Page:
37/377: Milis


Entry sign

The journey is short, in the plains, the Montiferru always visible, as well as some basalt stone outcrops. On the road I chat with a running girl, she trains for an ultramarathon, today she will be running thirty-five kilometers, while I’m cycling three.

Oranges among green

I enter Milis and I already like it. Well-kept houses, in basalt, but there is already a more familiar air to me, that of the style of Campidano houses approaching. I climb a beautiful street, with colorful houses and lines of orange trees, one of the symbols of Milis, famous for its orange groves.

Palazzo Boyll

I get to the main square, a beautiful roundabout with two tall palm trees in the middle surrounded by a curious fence, a modern sculpture. On one side there is a beautiful orange building. Initially I think it is the Town Hall, instead I find out it’s the Palazzo Boyl (this is a different Boyl from that of Palazzo Boyl in Cagliari). On the other side there is the church of San Sebastiano with its beautiful basalt bell tower.

Before lunch I meet the Mayor Sergio. At the same moment some friends from Cagliari come to see me. Sergio offers us an aperitif at the bar and then invites us all to his house for lunch. The house is an old building in the historic centre, well restored and containing many historical objects that belonged to his family. I cook for everyone a pasta with tuna fillet and fresh tomatoes, the second time I eat fish since I started the ride!

Alley in the historic centre

After lunch Sergio takes us all to visit the beautiful Palazzo Boyl. Despite being always closed, Sergio takes the responsibility to open it for occasional visits. The rooms contain very old furnishings. There are some upright pianos and in a room even a grand piano that I can play for a while.

We climb to the upper floors, where there is an exhibition of Sardinian costumes, and then two conference rooms. We climb further up a ladder, we lower ourselves so as not to bang our heads and go out into a small terrace on the top of the roof of the building. All Milis below us, the square, the church, the Montiferru behind, the Campidano opposite, Oristano and the sea to the side. A stunning view.

View from Palazzo Boyll terrace

After my friends leave, I rest for a little. The day in Milis ends, but at night I meet Simona from Proloco who invited me to Sa Spiseddadura, an enogastronomic event in the family Orro cellars of Tramatza, a few kilometers away. Since everyone from Milis go there I think it is useless to be here alone and I make an exception to the rule of staying one day in one place.

I did the right choice, since I spend a nice evening, with very good vernaccia tastings, quality food and live music, as well as meetings with almost all the mayors of the area, which I will meet in the coming days. Public Relations!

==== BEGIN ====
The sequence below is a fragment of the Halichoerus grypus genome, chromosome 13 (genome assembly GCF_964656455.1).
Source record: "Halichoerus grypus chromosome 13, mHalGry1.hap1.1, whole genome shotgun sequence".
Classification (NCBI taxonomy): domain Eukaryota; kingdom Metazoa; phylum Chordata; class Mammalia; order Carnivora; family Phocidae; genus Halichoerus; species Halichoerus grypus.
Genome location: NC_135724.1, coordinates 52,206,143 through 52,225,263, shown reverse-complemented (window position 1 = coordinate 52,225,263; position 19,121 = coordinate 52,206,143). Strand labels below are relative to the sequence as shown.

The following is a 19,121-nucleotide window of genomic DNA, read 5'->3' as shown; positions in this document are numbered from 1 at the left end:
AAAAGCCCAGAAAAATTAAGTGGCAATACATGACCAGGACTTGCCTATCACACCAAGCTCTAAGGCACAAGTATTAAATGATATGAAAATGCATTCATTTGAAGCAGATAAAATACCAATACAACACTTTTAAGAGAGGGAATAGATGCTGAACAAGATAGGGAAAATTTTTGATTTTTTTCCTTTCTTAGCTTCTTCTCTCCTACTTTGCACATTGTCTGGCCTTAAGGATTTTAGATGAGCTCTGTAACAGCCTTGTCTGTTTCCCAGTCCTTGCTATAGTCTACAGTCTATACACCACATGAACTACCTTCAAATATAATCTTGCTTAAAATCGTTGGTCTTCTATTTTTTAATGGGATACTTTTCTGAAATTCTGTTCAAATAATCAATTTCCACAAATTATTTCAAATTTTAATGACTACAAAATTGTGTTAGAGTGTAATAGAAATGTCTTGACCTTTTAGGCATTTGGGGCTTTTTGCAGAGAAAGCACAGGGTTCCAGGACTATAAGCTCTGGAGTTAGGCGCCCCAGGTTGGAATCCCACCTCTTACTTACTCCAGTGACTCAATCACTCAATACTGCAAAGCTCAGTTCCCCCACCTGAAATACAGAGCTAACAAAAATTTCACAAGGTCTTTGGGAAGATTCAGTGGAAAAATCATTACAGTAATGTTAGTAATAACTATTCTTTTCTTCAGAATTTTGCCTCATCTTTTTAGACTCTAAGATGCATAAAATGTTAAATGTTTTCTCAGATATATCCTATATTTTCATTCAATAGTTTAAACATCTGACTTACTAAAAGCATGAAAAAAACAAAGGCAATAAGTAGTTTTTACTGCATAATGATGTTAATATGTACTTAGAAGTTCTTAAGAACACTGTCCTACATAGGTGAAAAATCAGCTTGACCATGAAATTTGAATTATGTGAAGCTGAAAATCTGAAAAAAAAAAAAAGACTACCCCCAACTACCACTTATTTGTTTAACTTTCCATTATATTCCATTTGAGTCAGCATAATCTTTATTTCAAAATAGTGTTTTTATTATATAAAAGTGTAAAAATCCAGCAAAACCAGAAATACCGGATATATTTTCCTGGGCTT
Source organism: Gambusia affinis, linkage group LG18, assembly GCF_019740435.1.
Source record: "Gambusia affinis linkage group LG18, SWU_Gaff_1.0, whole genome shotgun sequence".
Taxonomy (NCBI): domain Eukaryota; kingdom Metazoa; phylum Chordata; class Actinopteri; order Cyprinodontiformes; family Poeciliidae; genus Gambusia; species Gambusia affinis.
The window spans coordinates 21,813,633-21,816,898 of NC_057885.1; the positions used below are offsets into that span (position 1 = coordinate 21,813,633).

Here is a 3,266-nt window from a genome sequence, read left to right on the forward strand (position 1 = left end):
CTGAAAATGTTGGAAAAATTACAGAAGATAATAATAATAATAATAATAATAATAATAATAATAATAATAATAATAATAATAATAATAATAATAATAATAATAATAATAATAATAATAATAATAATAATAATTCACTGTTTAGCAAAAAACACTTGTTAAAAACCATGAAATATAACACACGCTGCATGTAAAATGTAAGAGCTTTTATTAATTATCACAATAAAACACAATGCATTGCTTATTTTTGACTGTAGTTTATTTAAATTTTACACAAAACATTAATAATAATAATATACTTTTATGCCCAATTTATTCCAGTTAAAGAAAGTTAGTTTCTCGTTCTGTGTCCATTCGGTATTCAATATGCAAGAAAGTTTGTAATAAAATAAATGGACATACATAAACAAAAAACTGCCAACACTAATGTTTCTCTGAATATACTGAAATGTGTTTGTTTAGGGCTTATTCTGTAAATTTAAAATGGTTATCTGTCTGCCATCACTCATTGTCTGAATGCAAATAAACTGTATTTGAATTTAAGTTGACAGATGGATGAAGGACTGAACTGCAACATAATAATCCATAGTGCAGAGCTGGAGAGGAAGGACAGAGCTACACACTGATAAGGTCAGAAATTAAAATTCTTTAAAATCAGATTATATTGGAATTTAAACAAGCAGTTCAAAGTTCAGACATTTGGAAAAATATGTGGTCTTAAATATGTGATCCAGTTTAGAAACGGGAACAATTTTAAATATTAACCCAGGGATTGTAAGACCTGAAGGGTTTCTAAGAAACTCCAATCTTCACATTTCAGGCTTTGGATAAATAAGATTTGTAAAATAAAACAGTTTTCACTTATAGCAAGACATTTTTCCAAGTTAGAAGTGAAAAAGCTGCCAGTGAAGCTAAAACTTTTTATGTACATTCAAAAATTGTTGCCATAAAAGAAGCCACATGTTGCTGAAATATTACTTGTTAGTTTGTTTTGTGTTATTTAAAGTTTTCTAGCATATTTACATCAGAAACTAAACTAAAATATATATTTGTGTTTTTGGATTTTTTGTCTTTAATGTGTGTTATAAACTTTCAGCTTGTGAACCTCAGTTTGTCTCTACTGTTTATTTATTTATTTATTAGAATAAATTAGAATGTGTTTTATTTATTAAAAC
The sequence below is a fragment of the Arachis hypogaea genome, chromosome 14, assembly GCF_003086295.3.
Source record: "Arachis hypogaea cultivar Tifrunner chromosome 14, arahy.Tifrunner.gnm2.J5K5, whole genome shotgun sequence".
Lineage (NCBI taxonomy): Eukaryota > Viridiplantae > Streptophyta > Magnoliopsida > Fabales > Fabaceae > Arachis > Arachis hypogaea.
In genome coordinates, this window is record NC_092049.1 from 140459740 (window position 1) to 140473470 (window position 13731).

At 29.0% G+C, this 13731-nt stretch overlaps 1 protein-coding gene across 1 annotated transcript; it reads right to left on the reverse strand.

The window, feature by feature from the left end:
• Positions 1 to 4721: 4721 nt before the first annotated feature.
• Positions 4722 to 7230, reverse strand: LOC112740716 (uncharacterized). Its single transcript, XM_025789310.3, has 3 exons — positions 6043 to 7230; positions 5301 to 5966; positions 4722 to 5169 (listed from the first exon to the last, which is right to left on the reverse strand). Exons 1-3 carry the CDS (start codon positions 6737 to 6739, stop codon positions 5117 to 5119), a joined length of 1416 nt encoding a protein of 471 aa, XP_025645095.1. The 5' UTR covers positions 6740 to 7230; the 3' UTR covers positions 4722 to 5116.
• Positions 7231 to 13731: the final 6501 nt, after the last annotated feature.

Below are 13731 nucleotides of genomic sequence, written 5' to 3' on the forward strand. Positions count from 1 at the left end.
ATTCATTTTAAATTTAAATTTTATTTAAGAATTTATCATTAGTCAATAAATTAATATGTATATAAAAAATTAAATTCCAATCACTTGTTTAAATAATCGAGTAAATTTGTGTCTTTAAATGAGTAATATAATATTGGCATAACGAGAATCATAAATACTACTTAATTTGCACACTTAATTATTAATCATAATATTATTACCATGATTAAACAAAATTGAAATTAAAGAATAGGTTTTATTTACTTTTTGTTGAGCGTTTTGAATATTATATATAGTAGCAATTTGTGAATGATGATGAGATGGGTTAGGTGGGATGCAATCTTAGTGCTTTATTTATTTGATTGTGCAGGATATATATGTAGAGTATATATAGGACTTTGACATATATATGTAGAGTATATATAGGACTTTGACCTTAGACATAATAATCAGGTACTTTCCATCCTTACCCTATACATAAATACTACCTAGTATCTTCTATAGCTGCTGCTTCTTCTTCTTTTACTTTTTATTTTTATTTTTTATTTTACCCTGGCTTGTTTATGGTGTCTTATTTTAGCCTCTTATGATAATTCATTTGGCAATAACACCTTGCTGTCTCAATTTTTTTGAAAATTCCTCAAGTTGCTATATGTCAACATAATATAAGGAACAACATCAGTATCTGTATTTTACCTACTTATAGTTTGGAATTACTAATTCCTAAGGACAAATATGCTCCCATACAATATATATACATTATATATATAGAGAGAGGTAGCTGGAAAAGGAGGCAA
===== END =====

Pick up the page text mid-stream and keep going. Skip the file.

Sergio, 72, is a gentleman. Some people from the previous municipalities have already talked about him very well. He kisses women on the hand, a gentleman of other times. He calls me to welcome me to Milis and chatting we discover that as a young man he knew my father’s family.

Basically he’s from Cagliari, only for a few years he moved to Milis in the old house of his parents, after working in Cagliari, teaching in Sassari, having dedicated himself to humanitarian missions all over the world.

At lunch Sergio tells me and my friends why he became Mayor. One day his wife was sick. Together with their nephew, adopted by them as a daughter, they went to the hospital, after a few hours Sergio’s wife was gone. The certainty of fifty years vanished in a few hours due to fulminant pancreatitis.

After a few years of discouragement Sergio decided to fill his days with work, to run for mayor and take care of his belonging community. And from the way it appears to me, the village seems to be doing pretty well. He tells us with a smile that with the commander of the carabinieri they discuss the type of handcuffs to put on him for when sooner or later he will be arrested to continue showing the Palazzo Boyl to tourists who want it, even though the place is closed to the public. In the evening Sergio reaches us for Sa Spisseddadura.

The next day (I write this with a few days delay), he will come to see me for an aperitif in Bauladu, and yesterday he came to Tramatza to eat with our group. Today he’s called me to make sure that I have accommodation in San Vero Milis. He assures me that Thursday he will come to see me at Baratili San Pietro during my event organized by the Municipality. He thanks me for having let him spend a nice day with friends, he calls me an aggregator of people, which is what is happening often on this tour. Sergio, 72, is a gentleman.